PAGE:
Branching narratives are hard to get right. Telltale have their branching games which are supposed to react to your choices, but you can’t help feel that they just carry on regardless. Stories: The Path of Destinies is different, it actually matters which story path you choose.
You play as Reynardo, a plucky fox hero who just happens to be kicked back into action as part of a rebellion against an evil king, for reasons that will be made clear within the story. The king’s raven army will attempt to stop you but it’s the choices you make along the way that will most likely see you killed.
From the start two things are clear; this seems like a pretty standard action RPG and it’s also pretty, well, pretty. A lot of work seems to have gone into the environment and backgrounds, from the floating mountains to the motorway-like cascades of flying wooden boats that sail beneath you as you jump from ship to ship. Moving platforms sail over whole layers of game world as they ascend, with lower layers gradually fading out of view. Particle effects glitter and shine throughout the game world as you fight the evil ravens.
Fighting is what you’ll do pretty much all the time. This is less RPG lite and more RPG very lite, it’s primarily a hack and slash game with some levelling up and a little lever pulling to open gates. Enemies range from large raven guards to security drones, though none of them really pose much of a threat until you reach further sections of the story.
Throughout the game an ever-present narrator will spin out the story of the rebels’ fight, referencing Star Wars and other pop culture references along the way. In fact, Star Wars seems like a pretty heavy influence on the story, it’s as if Spearhead Games had just come back from watching A New Hope when they wrote this. Like Bastion, the narrator in Stories adds some humour to the proceedings, making mention of your penchant for box smashing or the fact that you need to swing between areas in a particular level. Unlike that game, though, it does miss the mark almost as much as it hits it and the writing falls down in places where the game really needs to get the player on their side, usually caused by a mis-timed or inappropriate joke.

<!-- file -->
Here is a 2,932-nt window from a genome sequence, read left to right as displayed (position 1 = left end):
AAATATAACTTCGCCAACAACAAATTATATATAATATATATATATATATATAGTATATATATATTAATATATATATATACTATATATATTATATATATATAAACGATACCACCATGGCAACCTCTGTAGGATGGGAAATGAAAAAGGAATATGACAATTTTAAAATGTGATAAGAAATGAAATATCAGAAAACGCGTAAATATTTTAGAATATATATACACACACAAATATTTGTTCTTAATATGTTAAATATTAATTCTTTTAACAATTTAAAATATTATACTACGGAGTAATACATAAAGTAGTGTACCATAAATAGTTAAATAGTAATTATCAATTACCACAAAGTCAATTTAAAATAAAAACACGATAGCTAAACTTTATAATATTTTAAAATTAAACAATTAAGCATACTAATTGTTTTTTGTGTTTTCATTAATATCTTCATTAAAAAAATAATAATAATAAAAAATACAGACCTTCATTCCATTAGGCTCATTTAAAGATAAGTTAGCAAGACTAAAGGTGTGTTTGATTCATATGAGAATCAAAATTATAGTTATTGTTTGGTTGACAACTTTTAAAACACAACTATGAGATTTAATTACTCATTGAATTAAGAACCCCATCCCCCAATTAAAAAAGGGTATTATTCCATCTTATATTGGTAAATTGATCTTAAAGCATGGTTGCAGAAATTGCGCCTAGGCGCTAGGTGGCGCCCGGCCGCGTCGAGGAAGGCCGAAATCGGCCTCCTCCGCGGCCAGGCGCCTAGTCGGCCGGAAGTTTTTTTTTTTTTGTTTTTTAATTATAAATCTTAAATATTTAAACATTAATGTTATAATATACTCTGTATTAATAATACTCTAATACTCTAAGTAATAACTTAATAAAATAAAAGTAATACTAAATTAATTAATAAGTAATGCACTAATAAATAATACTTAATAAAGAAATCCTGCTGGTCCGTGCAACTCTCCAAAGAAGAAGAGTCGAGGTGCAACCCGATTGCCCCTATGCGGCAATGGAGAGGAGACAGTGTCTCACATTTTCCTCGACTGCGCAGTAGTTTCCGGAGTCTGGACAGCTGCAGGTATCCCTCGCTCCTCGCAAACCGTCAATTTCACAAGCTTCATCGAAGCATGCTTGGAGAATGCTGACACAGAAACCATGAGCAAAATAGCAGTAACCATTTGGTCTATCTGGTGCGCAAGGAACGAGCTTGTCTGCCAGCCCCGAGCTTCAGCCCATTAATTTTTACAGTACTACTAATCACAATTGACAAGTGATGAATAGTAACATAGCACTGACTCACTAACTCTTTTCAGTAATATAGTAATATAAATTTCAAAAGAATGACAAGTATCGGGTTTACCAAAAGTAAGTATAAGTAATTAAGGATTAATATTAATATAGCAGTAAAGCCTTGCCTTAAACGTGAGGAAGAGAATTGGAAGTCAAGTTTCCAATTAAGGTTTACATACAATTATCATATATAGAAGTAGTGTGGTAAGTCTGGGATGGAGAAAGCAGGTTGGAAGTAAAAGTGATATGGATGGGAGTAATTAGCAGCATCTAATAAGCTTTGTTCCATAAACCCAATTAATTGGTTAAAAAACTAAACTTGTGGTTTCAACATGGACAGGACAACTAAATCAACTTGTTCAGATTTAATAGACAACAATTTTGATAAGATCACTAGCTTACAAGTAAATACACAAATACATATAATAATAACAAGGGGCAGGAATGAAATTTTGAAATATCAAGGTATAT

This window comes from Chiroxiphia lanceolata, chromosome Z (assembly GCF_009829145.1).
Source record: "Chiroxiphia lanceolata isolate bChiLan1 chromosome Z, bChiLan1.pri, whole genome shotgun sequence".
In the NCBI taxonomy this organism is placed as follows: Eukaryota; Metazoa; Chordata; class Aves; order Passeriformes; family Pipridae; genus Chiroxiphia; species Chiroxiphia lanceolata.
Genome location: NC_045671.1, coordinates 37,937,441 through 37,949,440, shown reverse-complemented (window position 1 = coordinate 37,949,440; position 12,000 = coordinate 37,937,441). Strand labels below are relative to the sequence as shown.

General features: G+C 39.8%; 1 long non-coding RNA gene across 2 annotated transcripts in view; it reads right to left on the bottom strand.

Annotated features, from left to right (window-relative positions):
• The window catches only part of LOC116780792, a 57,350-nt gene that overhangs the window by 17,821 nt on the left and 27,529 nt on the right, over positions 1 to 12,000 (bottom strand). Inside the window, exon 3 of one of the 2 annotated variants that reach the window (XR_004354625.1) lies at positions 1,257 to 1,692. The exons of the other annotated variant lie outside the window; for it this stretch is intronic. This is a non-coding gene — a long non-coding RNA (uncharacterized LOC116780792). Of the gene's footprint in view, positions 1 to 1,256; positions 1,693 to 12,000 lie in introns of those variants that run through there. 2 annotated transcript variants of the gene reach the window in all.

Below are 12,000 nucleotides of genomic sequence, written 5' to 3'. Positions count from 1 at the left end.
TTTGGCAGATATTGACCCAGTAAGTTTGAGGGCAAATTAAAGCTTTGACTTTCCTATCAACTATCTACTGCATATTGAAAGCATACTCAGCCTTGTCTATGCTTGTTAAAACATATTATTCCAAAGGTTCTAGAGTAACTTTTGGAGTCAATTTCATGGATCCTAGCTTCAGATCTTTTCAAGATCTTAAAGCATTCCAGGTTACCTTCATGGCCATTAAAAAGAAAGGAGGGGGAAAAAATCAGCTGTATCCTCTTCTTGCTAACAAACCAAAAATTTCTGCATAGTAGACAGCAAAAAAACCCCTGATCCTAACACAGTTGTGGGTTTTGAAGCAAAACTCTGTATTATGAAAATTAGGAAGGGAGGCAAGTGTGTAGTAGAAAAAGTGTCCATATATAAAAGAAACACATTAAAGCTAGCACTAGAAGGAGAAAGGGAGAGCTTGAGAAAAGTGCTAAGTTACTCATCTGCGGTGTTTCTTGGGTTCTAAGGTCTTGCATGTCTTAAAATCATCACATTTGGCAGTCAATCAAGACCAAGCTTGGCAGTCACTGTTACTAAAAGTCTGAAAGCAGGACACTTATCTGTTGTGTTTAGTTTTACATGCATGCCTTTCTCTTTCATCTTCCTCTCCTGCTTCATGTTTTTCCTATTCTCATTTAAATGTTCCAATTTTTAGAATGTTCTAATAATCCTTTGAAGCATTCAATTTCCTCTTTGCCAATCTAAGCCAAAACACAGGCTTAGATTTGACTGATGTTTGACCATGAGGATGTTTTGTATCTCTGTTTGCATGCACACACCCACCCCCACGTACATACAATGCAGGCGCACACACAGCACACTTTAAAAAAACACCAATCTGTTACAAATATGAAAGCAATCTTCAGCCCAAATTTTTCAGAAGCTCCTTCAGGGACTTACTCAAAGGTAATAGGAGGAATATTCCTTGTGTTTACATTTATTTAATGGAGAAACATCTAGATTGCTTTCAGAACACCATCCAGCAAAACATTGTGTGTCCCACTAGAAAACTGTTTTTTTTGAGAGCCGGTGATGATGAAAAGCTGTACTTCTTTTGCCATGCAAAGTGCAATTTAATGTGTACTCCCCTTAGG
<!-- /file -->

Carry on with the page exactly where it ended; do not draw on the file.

At the end of a level you’re asked to make a decision; trust someone or save someone else? Create a sword or meet with someone? Like a choose-your-own-adventure book, these lead to different scenarios and then branch off into different end points, only one of which will result in success. Incorrect decisions will still help you to unlock the truth, leading you on the right path to unlock the final piece of the story in the process. It’s almost like the story is a maze that sits on another level to the gameplay, it’s a clever idea that works really well, though it does mean replaying most of the game multiple times.
Stories: The Path of Destinies feels pretty original and has a solid Action RPG underpinning the story. It falters in its writing a little but the solid gameplay and interesting take on storytelling outweigh this.